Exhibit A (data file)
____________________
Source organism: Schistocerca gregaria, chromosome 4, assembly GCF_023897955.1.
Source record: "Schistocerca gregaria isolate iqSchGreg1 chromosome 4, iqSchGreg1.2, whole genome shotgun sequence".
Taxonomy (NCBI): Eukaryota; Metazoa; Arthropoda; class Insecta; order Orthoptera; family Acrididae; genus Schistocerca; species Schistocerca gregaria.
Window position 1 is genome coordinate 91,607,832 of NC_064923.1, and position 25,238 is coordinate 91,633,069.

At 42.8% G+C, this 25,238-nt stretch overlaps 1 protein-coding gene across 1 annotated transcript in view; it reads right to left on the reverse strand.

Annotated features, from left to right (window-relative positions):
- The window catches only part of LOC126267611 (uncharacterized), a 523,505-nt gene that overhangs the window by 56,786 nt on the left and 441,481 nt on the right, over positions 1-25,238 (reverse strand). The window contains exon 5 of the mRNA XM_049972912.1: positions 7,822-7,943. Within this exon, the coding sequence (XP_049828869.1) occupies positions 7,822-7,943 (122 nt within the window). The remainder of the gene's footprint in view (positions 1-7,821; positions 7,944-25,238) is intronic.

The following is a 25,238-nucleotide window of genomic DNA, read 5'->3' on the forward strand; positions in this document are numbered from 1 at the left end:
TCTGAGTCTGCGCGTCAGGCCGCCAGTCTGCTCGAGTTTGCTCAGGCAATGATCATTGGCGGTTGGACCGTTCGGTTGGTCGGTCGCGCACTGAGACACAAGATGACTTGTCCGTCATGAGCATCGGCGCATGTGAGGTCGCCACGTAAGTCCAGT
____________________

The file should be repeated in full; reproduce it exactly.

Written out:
Source organism: Schistocerca gregaria, chromosome 4, assembly GCF_023897955.1.
Source record: "Schistocerca gregaria isolate iqSchGreg1 chromosome 4, iqSchGreg1.2, whole genome shotgun sequence".
Taxonomy (NCBI): Eukaryota; Metazoa; Arthropoda; class Insecta; order Orthoptera; family Acrididae; genus Schistocerca; species Schistocerca gregaria.
Window position 1 is genome coordinate 91,607,832 of NC_064923.1, and position 25,238 is coordinate 91,633,069.

At 42.8% G+C, this 25,238-nt stretch overlaps 1 protein-coding gene across 1 annotated transcript in view; it reads right to left on the reverse strand.

Annotated features, from left to right (window-relative positions):
- The window catches only part of LOC126267611 (uncharacterized), a 523,505-nt gene that overhangs the window by 56,786 nt on the left and 441,481 nt on the right, over positions 1-25,238 (reverse strand). The window contains exon 5 of the mRNA XM_049972912.1: positions 7,822-7,943. Within this exon, the coding sequence (XP_049828869.1) occupies positions 7,822-7,943 (122 nt within the window). The remainder of the gene's footprint in view (positions 1-7,821; positions 7,944-25,238) is intronic.

The following is a 25,238-nucleotide window of genomic DNA, read 5'->3' on the forward strand; positions in this document are numbered from 1 at the left end:
TCTGAGTCTGCGCGTCAGGCCGCCAGTCTGCTCGAGTTTGCTCAGGCAATGATCATTGGCGGTTGGACCGTTCGGTTGGTCGGTCGCGCACTGAGACACAAGATGACTTGTCCGTCATGAGCATCGGCGCATGTGAGGTCGCCACGTAAGTCCAGT